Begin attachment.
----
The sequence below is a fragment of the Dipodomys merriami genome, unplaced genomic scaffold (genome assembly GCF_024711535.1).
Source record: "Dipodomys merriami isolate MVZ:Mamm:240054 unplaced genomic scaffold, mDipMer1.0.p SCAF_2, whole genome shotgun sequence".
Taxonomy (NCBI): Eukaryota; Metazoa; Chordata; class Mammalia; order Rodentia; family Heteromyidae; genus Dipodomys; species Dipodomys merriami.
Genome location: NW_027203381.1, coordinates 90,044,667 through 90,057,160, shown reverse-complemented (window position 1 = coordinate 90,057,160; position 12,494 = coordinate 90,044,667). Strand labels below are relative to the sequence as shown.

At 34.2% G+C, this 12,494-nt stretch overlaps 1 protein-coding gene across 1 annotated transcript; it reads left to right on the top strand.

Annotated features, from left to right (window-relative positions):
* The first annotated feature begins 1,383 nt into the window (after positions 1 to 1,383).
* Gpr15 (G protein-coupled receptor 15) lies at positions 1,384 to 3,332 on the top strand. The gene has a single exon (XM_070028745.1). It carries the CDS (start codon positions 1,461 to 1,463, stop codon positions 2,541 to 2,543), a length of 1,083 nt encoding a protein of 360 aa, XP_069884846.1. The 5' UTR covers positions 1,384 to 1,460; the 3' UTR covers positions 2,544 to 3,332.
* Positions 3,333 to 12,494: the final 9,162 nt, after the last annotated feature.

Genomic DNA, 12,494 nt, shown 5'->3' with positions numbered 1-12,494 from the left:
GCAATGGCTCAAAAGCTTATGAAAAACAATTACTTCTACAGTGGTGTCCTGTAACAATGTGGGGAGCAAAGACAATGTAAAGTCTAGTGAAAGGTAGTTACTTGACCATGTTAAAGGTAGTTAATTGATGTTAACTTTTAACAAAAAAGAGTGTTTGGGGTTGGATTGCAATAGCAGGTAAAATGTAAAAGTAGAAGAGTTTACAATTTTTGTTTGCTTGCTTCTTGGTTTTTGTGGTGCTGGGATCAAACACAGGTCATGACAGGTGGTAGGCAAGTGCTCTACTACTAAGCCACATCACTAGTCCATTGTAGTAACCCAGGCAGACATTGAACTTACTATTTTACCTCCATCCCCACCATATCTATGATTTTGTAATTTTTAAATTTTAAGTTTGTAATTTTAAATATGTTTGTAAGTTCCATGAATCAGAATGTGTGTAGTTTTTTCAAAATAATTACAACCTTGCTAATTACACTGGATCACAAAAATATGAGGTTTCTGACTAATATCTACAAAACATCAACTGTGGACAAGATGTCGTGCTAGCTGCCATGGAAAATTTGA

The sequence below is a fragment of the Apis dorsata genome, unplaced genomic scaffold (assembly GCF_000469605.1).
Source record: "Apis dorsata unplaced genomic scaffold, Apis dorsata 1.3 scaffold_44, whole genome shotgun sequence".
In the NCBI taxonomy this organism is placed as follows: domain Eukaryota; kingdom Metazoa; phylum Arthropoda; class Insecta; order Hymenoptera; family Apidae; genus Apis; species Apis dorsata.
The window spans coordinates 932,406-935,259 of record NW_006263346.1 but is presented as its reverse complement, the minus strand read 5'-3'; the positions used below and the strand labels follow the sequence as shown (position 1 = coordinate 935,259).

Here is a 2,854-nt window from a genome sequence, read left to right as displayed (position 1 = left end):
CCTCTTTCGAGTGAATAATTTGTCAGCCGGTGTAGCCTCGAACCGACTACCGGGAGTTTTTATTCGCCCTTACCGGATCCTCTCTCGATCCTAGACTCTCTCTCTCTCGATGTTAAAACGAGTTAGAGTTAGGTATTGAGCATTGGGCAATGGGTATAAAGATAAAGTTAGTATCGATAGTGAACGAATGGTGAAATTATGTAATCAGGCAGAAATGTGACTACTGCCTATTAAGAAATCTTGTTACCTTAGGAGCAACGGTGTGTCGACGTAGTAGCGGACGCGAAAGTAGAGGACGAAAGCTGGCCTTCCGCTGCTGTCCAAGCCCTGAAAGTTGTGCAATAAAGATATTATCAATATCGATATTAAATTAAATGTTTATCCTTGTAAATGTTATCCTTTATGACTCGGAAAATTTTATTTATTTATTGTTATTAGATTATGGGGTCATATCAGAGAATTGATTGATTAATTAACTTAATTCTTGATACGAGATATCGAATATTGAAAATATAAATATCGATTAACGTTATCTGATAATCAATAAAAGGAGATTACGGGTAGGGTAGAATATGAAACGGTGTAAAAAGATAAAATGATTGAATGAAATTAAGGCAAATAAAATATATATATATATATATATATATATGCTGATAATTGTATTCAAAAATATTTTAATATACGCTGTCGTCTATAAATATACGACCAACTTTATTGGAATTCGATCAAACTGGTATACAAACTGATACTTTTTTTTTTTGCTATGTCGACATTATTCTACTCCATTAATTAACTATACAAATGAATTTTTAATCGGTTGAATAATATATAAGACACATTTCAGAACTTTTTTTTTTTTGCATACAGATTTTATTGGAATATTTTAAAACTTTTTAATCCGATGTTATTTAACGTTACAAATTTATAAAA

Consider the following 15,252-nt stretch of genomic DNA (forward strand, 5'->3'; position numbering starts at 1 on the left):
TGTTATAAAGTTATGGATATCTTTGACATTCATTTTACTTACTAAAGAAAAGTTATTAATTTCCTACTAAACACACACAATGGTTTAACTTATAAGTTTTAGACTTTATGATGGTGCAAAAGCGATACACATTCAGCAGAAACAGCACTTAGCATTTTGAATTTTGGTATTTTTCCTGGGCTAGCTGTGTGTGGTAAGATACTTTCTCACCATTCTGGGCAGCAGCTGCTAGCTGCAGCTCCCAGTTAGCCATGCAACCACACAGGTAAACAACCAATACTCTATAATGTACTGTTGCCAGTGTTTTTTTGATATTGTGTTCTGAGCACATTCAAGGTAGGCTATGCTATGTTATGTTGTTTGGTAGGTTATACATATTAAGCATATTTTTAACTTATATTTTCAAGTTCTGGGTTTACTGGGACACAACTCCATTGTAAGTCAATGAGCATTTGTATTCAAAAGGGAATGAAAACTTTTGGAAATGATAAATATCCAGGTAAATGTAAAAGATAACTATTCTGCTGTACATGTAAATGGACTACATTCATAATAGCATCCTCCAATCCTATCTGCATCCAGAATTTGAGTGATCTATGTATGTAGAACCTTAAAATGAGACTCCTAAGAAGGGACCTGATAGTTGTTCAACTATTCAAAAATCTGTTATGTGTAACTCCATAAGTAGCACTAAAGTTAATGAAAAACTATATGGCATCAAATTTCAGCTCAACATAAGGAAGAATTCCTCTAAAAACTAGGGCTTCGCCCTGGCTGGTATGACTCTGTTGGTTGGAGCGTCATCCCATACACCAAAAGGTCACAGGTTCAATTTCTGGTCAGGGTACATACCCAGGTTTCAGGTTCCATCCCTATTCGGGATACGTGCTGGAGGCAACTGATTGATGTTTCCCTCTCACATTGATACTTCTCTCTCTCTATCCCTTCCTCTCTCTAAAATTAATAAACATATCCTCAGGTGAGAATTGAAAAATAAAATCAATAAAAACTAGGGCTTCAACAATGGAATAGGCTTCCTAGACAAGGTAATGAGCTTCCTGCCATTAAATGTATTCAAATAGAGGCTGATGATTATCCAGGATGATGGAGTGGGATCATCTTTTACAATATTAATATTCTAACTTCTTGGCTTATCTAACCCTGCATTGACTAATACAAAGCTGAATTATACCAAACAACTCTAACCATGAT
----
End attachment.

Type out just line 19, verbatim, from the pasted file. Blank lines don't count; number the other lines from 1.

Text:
TGTTATAAAGTTATGGATATCTTTGACATTCATTTTACTTACTAAAGAAAAGTTATTAATTTCCTACTAAACACACACAATGGTTTAACTTATAAGTTTTAGACTTTATGATGGTGCAAAAGCGATACACATTCAGCAGAAACAGCACTTAGCATTTTGAATTTTGGTATTTTTCCTGGGCTAGCTGTGTGTGGTAAGATACTTTCTCACCATTCTGGGCAGCAGCTGCTAGCTGCAGCTCCCAGTTAGCCATGCAACCACACAGGTAAACAACCAATACTCTATAATGTACTGTTGCCAGTGTTTTTTTGATATTGTGTTCTGAGCACATTCAAGGTAGGCTATGCTATGTTATGTTGTTTGGTAGGTTATACATATTAAGCATATTTTTAACTTATATTTTCAAGTTCTGGGTTTACTGGGACACAACTCCATTGTAAGTCAATGAGCATTTGTATTCAAAAGGGAATGAAAACTTTTGGAAATGATAAATATCCAGGTAAATGTAAAAGATAACTATTCTGCTGTACATGTAAATGGACTACATTCATAATAGCATCCTCCAATCCTATCTGCATCCAGAATTTGAGTGATCTATGTATGTAGAACCTTAAAATGAGACTCCTAAGAAGGGACCTGATAGTTGTTCAACTATTCAAAAATCTGTTATGTGTAACTCCATAAGTAGCACTAAAGTTAATGAAAAACTATATGGCATCAAATTTCAGCTCAACATAAGGAAGAATTCCTCTAAAAACTAGGGCTTCGCCCTGGCTGGTATGACTCTGTTGGTTGGAGCGTCATCCCATACACCAAAAGGTCACAGGTTCAATTTCTGGTCAGGGTACATACCCAGGTTTCAGGTTCCATCCCTATTCGGGATACGTGCTGGAGGCAACTGATTGATGTTTCCCTCTCACATTGATACTTCTCTCTCTCTATCCCTTCCTCTCTCTAAAATTAATAAACATATCCTCAGGTGAGAATTGAAAAATAAAATCAATAAAAACTAGGGCTTCAACAATGGAATAGGCTTCCTAGACAAGGTAATGAGCTTCCTGCCATTAAATGTATTCAAATAGAGGCTGATGATTATCCAGGATGATGGAGTGGGATCATCTTTTACAATATTAATATTCTAACTTCTTGGCTTATCTAACCCTGCATTGACTAATACAAAGCTGAATTATACCAAACAACTCTAACCATGAT